Woman carrying box

Charlotte is helping young cancer patients during the coronavirus pandemic, after her own experience of cancer as a child.

We caught up with people living with cancer across the country, to find out how the coronavirus pandemic has been affecting them and their families. 

Katherine: “I had to undo the gown myself and that was the worst part – I felt so lonely”  

Katherine was diagnosed with breast cancer in October 2019, after discovering lumps below her collarbone. “I was diagnosed on Halloween. The lumps were quite big – the two high up and then two more further in on the chest wall.”  

Katherine began chemotherapy at the beginning of December. Her last round of chemotherapy was scheduled the day after the lockdown was announced so, like many, Katherine had to attend alone.  

“My surgery was planned for 28 April – it was to be a mastectomy and reconstruction.  I went for the pre-op 10 days before – that was the first time I had come face to face with staff in masks.” The following day, Katherine got a call from her surgeon to say the date for the surgery would have to be changed and the reconstruction wouldn’t be able to go ahead. 

Katherine was diagnosed with breast cancer in 2019.

“The surgeon said that she knew how upset I  was and said she could do the operation a week earlier than planned, on 21 April which was just in a couple of days’ time.” For Katherine, it was a good thing that it was rescheduled sooner, “I didn’t have eight days of anxiety and thinking about the fact that it wasn’t the reconstruction too – I just had to focus on getting ready for that.”   

Katherine had the mastectomy but, like the chemotherapy, had to go alone, “I had to walk into the theatre myself and saw everyone in the PPE equipment.  I had to undo the gown myself and that was the worst part – I felt so lonely. It was very strange and such a difficult  experience,  but I am so grateful that it was possible.”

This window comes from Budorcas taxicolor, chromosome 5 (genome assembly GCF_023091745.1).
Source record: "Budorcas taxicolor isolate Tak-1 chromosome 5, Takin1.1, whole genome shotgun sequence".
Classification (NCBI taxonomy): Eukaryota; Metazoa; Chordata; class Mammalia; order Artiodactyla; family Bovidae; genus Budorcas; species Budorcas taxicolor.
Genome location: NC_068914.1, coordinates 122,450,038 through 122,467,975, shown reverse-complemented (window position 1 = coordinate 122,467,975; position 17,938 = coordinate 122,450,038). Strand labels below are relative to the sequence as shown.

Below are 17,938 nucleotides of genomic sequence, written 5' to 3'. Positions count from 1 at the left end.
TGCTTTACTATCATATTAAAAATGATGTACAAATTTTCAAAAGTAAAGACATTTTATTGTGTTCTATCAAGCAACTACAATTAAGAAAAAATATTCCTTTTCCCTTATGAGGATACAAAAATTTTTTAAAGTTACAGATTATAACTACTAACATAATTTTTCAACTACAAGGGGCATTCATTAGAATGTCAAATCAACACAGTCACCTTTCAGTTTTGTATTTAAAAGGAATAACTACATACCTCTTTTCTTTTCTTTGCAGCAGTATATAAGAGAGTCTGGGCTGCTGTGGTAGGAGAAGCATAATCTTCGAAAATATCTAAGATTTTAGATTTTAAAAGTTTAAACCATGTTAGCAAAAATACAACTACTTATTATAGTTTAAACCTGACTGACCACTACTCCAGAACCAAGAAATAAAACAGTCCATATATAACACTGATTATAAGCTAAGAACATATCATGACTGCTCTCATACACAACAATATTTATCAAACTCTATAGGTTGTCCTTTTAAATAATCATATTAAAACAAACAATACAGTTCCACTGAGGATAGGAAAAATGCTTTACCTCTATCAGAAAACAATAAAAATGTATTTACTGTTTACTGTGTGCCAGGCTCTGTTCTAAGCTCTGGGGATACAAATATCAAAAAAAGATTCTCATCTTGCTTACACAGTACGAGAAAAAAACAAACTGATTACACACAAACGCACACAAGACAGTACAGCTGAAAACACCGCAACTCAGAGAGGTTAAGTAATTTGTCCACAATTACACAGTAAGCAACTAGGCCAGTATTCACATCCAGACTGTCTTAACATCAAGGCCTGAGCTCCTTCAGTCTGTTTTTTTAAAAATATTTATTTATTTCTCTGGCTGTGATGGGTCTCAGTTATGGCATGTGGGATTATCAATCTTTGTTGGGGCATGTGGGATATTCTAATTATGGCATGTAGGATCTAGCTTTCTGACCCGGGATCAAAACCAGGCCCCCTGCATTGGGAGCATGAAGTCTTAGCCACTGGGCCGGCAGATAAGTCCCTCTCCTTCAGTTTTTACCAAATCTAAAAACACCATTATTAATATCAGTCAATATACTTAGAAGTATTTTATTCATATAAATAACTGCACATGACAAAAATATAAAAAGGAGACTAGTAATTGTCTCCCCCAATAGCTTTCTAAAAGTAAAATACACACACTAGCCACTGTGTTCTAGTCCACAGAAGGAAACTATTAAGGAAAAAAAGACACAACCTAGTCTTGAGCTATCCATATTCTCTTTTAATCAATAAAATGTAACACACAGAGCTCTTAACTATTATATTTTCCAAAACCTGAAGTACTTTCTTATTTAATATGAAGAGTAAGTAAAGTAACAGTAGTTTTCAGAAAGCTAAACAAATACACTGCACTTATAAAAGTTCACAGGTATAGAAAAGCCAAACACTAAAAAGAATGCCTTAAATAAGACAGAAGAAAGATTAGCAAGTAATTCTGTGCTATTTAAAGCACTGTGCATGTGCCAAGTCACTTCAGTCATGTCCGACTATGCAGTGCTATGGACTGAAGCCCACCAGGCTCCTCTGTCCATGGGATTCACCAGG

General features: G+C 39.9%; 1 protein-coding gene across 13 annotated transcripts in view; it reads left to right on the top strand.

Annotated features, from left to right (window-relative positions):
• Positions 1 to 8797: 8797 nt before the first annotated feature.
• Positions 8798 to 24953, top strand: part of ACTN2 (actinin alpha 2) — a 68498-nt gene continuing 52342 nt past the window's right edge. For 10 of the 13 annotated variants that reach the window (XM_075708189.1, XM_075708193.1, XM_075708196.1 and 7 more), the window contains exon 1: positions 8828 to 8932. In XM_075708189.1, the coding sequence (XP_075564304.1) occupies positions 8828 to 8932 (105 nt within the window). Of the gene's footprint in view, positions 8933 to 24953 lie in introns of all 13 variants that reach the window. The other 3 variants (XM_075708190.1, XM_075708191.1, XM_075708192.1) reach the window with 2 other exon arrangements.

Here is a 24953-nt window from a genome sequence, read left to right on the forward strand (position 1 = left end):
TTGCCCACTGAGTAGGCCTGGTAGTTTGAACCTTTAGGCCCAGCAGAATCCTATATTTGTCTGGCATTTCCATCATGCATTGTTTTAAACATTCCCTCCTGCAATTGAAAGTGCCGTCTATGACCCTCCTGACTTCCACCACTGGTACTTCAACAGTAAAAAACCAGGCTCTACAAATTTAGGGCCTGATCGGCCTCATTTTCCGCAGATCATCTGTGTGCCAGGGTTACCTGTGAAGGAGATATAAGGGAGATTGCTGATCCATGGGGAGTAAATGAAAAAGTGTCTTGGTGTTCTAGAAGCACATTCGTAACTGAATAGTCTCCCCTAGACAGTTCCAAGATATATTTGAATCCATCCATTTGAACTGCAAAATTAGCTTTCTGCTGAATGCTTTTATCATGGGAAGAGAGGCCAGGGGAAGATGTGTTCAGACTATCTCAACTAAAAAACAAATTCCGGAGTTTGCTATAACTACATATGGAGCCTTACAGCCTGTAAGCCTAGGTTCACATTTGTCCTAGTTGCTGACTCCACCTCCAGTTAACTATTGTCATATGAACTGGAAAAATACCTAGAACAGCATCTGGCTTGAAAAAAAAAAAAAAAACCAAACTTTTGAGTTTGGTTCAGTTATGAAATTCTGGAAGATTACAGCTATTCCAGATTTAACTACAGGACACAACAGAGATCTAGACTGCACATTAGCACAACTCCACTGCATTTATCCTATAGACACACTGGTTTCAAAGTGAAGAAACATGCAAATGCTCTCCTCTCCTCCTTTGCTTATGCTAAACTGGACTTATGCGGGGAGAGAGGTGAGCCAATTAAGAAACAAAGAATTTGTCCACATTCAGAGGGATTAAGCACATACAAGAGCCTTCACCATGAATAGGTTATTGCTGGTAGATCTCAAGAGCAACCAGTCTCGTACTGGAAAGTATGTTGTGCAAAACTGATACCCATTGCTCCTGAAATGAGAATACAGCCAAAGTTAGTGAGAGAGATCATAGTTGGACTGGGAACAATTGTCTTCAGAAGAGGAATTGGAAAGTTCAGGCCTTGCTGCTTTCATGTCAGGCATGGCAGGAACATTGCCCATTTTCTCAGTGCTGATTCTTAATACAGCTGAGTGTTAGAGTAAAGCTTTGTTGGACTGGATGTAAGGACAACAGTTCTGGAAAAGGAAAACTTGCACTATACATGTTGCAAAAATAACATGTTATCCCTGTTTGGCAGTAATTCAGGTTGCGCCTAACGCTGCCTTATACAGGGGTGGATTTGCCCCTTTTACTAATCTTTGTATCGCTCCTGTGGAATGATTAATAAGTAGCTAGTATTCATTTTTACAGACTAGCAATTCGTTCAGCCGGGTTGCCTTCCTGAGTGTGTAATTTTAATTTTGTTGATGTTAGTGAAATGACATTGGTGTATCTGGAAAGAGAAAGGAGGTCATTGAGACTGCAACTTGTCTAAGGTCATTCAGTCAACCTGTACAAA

After the operation, Katherine was back in her garden at home that afternoon.

Katherine received the good news that they had successfully removed the tumour and there was no need for radiotherapy at the end of April. Afterwards, her sister did a head shave to raise money for Cancer Research UK, “then my younger sister arranged a special socially distanced celebration for me with people waving and driving their cars past with balloons! My partner was in on it too, and I cried and cried. It was pouring with rain and it did not deter them.”  

Katherine is shielding until the end of June and is taking that time to consider her next steps. “With regard to the reconstruction, I am due to see my specialist in September to discuss options. It is good to have a few months to think about what I want to do.”

Until then, Katherine is focusing on a time when she will be able to celebrate with her family and friends. “I have tried to be positive all the way through.”  

Anisha: “There are definitely highs and lows of lockdown, but I’ve tried to stay so positive” 

Anisha was diagnosed with bowel cancer in September 2018. She had surgery followed by three months of chemotherapy.  

Anisha, who works as a GP, was concerned that coronavirus was preventing people from visiting the doctor, particularly delays to referrals and diagnoses, changes which have been reflected at her own practice.  

“I would usually be seeing a lot of people with moles being checked out at this time of

Anisha, a GP, was diagnosed with bowel cancer in 2018.

year and I am not seeing as many people with “bowel problems” – that means a lot to me personally after my own diagnosis.” 

Throughout the pandemic, Anisha has been trying to juggle her passion and commitment to her job with home life but her previous experiences have helped her throughout this difficult time.